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News Clips - April 11, 2008

From April 4 to April 10, Carnegie Mellon Media Relations counted 641 references to the university in worldwide publications. Here is a sample.


The Last Lecture: A love story for your life
Good Morning America, ABC News | April 9
What would you say if you knew you were going to die and had a chance to sum up everything that was most important to you? Randy Pausch's speech at Carnegie Mellon has had a dramatic effect on people. That's the hypothetical question posed to the annual speaker of a lecture series commonly known as "The Last Lecture." But for Randy Pausch, the charismatic young professor of computer science at Carnegie Mellon University, the question wasn't hypothetical.


Study gives high marks to U.S. Internet
The New York Times | April 9
Some Internet industry veterans were skeptical of the positive claims about the United States compared with the rest of the world. “My gut feeling is that we don’t have the type of deployment you have abroad,” said David J. Farber, an Internet pioneer and a professor of computer science at Carnegie Mellon University. “If you are looking at broadband, we have a lot of problems. We are slow as molasses in deploying the next generation."


Professor Randy Pausch's life, 'Lecture' goes from Web to book
USA Today | April 7
Randy Pausch, a professor at Pittsburgh's Carnegie Mellon University, isn't about dying, however. He's about living. Living for his wife and their three young children. Living a good life as long as he can.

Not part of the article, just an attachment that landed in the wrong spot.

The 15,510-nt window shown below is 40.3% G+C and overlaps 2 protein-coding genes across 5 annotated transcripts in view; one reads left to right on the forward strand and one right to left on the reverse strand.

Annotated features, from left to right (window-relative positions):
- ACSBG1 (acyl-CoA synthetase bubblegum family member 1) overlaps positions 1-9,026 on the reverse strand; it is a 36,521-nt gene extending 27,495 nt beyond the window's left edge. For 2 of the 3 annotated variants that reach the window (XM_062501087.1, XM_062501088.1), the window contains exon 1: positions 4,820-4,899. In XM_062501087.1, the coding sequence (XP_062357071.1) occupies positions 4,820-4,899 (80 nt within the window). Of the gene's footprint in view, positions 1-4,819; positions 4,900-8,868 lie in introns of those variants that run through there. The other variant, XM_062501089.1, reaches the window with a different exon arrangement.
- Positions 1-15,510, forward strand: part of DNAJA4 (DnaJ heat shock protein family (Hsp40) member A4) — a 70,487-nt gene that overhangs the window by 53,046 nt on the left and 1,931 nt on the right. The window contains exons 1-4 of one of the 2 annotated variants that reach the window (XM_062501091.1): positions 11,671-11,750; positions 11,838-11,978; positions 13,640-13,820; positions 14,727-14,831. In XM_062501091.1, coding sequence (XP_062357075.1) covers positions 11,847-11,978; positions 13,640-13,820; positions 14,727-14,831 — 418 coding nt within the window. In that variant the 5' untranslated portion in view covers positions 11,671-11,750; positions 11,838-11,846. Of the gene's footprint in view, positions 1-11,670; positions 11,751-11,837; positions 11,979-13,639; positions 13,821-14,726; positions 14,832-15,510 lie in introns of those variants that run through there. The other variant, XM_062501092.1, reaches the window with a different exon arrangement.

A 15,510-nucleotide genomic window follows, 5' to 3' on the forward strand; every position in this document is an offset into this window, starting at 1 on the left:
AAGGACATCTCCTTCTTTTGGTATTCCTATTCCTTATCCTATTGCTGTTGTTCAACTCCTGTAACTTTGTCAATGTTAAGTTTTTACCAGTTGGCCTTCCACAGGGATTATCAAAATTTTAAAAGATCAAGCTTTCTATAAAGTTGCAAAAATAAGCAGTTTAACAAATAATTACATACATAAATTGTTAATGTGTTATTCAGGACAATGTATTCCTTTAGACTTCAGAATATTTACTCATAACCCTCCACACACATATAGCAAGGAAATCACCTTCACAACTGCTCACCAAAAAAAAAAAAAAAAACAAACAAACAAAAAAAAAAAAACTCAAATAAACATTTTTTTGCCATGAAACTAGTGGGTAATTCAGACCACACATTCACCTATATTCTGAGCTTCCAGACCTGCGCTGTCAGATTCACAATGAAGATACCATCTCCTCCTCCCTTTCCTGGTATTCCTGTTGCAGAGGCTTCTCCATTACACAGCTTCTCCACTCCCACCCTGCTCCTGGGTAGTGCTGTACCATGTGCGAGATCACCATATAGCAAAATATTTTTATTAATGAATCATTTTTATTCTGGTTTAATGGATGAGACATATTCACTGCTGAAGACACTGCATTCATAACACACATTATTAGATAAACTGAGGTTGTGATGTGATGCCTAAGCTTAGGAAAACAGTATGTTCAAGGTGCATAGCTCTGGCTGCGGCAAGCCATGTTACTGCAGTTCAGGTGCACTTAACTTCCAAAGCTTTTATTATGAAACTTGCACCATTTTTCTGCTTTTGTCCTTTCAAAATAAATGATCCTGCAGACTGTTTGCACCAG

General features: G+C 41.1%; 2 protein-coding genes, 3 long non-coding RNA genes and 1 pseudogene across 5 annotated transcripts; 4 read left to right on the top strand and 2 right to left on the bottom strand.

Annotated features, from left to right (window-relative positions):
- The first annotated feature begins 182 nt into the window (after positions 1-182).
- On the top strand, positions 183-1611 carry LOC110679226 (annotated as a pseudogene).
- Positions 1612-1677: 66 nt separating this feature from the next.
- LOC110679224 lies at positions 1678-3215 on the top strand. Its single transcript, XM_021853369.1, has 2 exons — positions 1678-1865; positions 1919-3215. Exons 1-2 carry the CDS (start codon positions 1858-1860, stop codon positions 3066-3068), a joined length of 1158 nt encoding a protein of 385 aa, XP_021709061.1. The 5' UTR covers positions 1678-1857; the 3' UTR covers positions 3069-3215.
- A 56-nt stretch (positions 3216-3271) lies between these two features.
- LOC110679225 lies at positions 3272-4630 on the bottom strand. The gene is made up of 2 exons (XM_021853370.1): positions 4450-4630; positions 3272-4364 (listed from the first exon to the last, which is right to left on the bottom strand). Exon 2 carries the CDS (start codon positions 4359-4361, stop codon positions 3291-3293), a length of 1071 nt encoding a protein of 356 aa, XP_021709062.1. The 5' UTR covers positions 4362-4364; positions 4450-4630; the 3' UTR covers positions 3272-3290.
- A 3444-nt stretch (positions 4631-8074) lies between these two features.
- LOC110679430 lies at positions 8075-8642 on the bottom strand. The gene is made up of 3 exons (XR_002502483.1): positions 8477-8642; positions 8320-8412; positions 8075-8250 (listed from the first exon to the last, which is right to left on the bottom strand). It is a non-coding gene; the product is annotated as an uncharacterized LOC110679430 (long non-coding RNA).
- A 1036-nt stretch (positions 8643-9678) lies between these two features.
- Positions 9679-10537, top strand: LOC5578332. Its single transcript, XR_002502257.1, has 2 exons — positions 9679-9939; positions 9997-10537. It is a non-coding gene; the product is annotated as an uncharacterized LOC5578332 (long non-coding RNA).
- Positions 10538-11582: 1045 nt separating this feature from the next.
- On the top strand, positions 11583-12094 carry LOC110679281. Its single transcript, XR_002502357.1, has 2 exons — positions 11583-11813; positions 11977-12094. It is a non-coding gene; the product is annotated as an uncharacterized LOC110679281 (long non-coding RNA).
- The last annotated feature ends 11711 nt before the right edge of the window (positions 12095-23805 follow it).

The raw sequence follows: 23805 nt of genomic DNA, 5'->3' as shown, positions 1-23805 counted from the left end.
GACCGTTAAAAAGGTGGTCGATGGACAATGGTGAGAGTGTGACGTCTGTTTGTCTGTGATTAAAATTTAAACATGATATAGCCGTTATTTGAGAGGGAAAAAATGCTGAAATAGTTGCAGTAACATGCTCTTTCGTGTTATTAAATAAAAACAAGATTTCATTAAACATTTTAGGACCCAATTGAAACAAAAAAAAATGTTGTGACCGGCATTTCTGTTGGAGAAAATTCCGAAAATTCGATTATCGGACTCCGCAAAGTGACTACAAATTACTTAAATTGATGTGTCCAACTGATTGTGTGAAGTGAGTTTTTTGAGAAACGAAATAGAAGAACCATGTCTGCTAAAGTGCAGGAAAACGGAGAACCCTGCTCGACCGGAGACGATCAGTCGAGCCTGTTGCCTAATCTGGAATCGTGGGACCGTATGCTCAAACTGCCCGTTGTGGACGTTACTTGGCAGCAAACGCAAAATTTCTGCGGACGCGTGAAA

Fiction writer’s Hollywood detour
The New York Times | April 6
It’s the story of Lawrence Westerhold (Dennis Quaid), a flabby, rumpled, misanthropic English professor at Carnegie Mellon, who lives with his high-achieving Stanford-bound daughter, Vanessa (Ellen Page), his stoner-slacker brother Chuck (Thomas Haden Church), and, most intimately, the painful memory of his dead wife. He drags himself from class to class, blithely alienating his students with his unconcealed contempt for their intelligence and character.


Women, repeat this: Don’t ask, don’t get
The New York Times | April 6
About 10 years ago, I heard that my boss was recommending two of my male colleagues for promotion. Both of these men had joined the faculty the same year I was hired, both were good teachers, and both had published important research. They were certainly qualified to move to the next level, from associate professor to full professor. ***This article was written by Carnegie Mellon professor of economics Linda Babcock.

Education for Leadership

Carnegie Mellon, Pitt students honored with Goldwater scholarships
Pittsburgh Post-Gazette | April 5
Prestigious Barry M. Goldwater Scholarships have been awarded to three students at Carnegie Mellon University and two at the University of Pittsburgh. … The Carnegie Mellon students were Andrew David DeYoung, a junior chemistry major; Lawrence D. Jesper, a sophomore majoring in computer science and molecular biology; and Samuel M. Kim, a sophomore biological sciences major.